On Nov. 4, 2019, four cryptologic pioneers were inducted into the Cryptologic Hall of Honor at the National Security Agency. Gen. Paul M. Nakasone, Commander, U.S. Cyber Command, Director, National Security Agency / Chief, Central Security Service, presided over the ceremony and highlighted the achievements of each of the distinguished inductees, NSA reported in a release.
The inductees are listed below.
Mr. Edward M. Drake – the principal architect of Canadian signals intelligence (SIGINT) in war and peacetime. His wartime leadership was a vital factor in victory over the Axis Alliance in World War II. As director of Canada's first permanent cryptologic agency, he spearheaded crucial intelligence programs against Soviet threats.
U.S. Navy Chief Radioman Harry Kidder – In the 1920s, he recognized the importance of intelligence about Japan and conducted intercept as a voluntary extra duty. His efforts helped convince senior Navy officers to establish intercept sites around the Pacific. Kidder pioneered U.S. Navy radio intercept, creating and teaching a course in a concrete schoolhouse on the roof of the main Navy building in Washington, D.C., which he designed and helped construct. Those he taught became the nucleus of Navy intercept in World War II. A member of the “On-the-Roof Gang,” Chief “Pappy” Kidder was later a trainer and mentor to generations of Navy cryptologists during his nearly four decades of uniformed service. “During World War II, the accomplishments of the On-The-Roof Gang contributed to turning the tide at Coral Sea and Midway. Through the end of the war, Roofers were a part of every major advance toward victory. It can be said that these Roofers stood on the shoulders of Chief Kidder. He was the expert, a mentor, and instructor for a new form of intelligence, COMINT,” according to a blog post by Station Hypo. He is only the second enlisted person to be inducted, NSA said.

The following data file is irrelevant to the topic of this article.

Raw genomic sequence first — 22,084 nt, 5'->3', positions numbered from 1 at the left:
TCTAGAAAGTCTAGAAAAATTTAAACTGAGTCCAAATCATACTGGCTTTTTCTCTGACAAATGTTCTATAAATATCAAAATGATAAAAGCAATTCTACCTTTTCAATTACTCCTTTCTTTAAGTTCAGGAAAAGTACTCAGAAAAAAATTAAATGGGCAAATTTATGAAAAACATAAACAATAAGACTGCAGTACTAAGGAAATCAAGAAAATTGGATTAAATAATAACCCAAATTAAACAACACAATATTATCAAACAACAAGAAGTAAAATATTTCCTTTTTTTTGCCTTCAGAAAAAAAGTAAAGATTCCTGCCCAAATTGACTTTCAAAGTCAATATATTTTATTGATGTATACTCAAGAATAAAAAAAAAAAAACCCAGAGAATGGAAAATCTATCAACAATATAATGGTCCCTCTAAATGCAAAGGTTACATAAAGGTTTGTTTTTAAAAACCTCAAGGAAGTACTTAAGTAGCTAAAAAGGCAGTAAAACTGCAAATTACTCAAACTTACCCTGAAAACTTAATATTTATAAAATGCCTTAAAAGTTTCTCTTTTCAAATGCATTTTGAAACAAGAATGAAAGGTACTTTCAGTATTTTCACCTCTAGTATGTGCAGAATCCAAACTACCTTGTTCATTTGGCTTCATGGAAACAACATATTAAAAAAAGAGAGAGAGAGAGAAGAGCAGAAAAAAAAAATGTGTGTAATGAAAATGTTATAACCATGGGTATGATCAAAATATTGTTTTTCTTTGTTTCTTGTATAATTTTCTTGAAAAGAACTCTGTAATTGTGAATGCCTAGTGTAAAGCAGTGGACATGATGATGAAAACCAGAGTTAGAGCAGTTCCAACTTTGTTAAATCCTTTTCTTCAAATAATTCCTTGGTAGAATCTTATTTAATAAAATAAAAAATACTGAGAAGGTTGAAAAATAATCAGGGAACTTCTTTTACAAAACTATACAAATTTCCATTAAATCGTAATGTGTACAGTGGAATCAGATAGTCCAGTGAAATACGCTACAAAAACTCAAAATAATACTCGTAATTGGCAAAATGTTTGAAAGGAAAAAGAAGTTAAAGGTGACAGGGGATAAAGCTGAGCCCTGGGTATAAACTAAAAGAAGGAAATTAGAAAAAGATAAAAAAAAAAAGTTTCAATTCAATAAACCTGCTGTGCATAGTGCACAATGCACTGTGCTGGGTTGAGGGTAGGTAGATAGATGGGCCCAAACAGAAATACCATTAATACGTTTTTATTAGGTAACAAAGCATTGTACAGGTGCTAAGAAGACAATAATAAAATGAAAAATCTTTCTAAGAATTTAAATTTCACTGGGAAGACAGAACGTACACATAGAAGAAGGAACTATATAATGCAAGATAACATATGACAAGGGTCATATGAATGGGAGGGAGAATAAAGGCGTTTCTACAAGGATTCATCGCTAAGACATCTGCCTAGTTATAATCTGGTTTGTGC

U.S. Marine Corps Col. Alva Bryan “Red” Lasswell – While assigned at Station HYPO, Hawaii, through World War II, he identified, decrypted, and translated Japanese diplomatic and Imperial Fleet code messages. His expertise and analyses were key to the cryptologic impact on U.S. decision making in the Pacific during World War II, during such seminal events as the Battle of Midway in 1942 and the shoot down of the airplane transporting Admiral Yamamoto Isoroku in 1943. As chief linguist at Fleet Radio Unit Pacific, Pearl Harbor (FRUPAC), he had a key role, but it was a team effort that included cryptanalysts Ham Wright and Tommy Dyer, and traffic analysts Tom Huckins and Jack Williams, supervised by Lt. Cmdr. Jasper Holmes. Junior members of the team included future Supreme Court Justice John Paul Stevens, and future Rear Adm. “Mac” Showers, according to Naval History and Heritage Command. Lasswell was innovative, insisted on excellence, and worked tenaciously, some said night and day, to get the job done.
U.S. Air Force Lt. Gen. Kenneth A. Minihan – As Director, NSA / Chief, CSS from 1996 to 1999, he conceived of and drove two of NSA’s most momentous transformations, moves far ahead of their times. Under his slogan “One team, One mission,” he transformed NSA/CSS from a Cold War organization following a WWII blueprint to a 21st century organization where converged networks became the organizing principle, with offense and defense collaborating in real time.
The Cryptologic Hall of Honor was created in 1999 to pay tribute to the pioneers and heroes who have made significant and enduring contributions to American cryptology.